Back at it again, it’s the Christmas in the Air countdown!
Today we’re takin’ a look at the sneakers that debuted full-length Air and became essentials for coppin’ all over the world – the Air Max 97! Continuing to evolve the Air Max range by pairing future tech with an iconic design, the Air Max 97 has become a classic sneaker
But how exactly did we get the classics creps we’ve been reppin’ for the past 20 years?
In ’97, with Air Max firmly established as Nike’s standout range, pressure was high to deliver another essential silhouette. Tinker Hatfield had established the Air Max range with the Air Max 1 and Air Max 90, and Sergio Lozano had delivered a statement sneaker with a strong concept in the Air Max 95. With both men busy working on other projects, Nike struggled to nail down designers and concepts that they felt would live up to the Air Max name. Nike eventually decided on Christian Tresser.
Christian Tresser had joined Nike in early ’96 and despite specialising in football boot design, he had impressed enough with his first outing for Nike; the Zoom Spiridon. So he was given the opportunity to design the next Air Max model. Tresser recalled being given the project saying “When the 97 arrived on my desk, it had already been through two designers before me; the message I was given was, ‘This shoe is going to make your career. Don’t blow it.’” No pressure, right?
Left with only scraps from the previous two designers who worked on the sneakers, Tresser took things back to basics, starting from scratch. He created a unique upper, which had a rippled effect for a sleek look. The common belief is that Tresser took inspiration for this design from the look of the high-speed Japanese bullet trains, however that isn’t the case. While there are similarities, the look of the sneaker was actually inspired by nature, with the upper’s rippling design resembling a water droplet hitting a pond.
Along with the statement upper, the Air Max 97 gave us the first look at full-length visible Air. With early ‘Total Air’ tech being used in the 95 and 96 Air Max sneakers; the Air Max 97 saw the first ‘Total Air’ unit which spanned the entire length of the midsole. Tresser incorporated the fresh Air Unit into the design for the complete feelin’ of walking on Air – takin’ cushioning to comfort to new heights!
When designing the sneaker, Tresser used a number of metallic-looking and reflective fabrics to further add to the sneakers look. So, when the creps dropped in 97, they were released in a futuristic silver colourway a.k.a the Silver Bullet. Tresser had been inspired by Michael Johnson’s gold sprint spikes from the ’96 Olympics in Atlanta, which would also go on to be the basis for the Mercurial football boots in ’98 – a design that Tresser was also involved in.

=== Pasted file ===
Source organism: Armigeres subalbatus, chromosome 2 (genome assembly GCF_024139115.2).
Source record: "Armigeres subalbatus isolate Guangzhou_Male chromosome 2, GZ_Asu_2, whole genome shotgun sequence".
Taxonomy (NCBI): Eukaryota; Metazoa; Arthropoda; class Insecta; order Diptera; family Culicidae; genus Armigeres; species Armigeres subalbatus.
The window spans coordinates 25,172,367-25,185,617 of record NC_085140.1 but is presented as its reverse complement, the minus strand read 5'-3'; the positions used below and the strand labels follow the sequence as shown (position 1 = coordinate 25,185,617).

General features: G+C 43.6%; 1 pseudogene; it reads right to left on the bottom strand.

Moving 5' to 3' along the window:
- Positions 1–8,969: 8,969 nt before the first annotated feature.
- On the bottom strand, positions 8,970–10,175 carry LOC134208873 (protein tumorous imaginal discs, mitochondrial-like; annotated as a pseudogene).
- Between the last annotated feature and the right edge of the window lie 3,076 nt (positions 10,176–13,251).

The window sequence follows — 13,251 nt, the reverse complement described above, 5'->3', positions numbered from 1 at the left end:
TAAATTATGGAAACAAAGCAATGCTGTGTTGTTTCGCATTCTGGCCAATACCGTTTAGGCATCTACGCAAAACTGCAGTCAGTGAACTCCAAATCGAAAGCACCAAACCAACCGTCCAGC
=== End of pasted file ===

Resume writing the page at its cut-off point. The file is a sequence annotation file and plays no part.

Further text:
The silver colourway had an unexpected cultural impact, especially in Italy. They became mainstays of the Italian nightclub scene in the late ‘90s due to their next-level cushioning that was perfect for dancing. The sneakers steampunk and futuristic aesthetic also fitted into the world or Trance and Techno music.
Showing the wide-ranging appeal of the sneakers, the Air Max 97s were also adopted by the world of Italian high fashion. Giorgio Armani wore the sneakers during Milan Fashion Week in early ’98, and then the following season, Dolce & Gabbana had the sneakers worn in their runway.
Outside of Italy, the 97s received a boost of popularity in the UK when Spice Girls’ Mel C began spicing up her looks with the iconic kicks. This marked the return of sneaker and tracksuit style to the UK streets, which would only become more prominent when the Air Max Plus sneakers dropped in ’98 – if it was on trend, it was TN!
Because of the initial popularity of the silver colourway in Italy, the Air Max 97s began being referred to as ‘Le Silvers’, a name which was picked up and translated around the world. The Air Max 97s, regardless of colourway, are still call ‘The Silvers’ to this day!
The sneakers were only sold for a year before the Air Max 98 dropped as their follow up. However, they were quickly reissued in ’98 with a gold edition coming in ’99, as their popularity surged throughout the late ‘90s.
While ‘Le Silver’ fever did not last, the sneakers have remained one of Nike’s most popular silhouettes, with fresh colourways and editions being released on a yearly basis. From the OG to the Ultra, the 97s will always be iconic.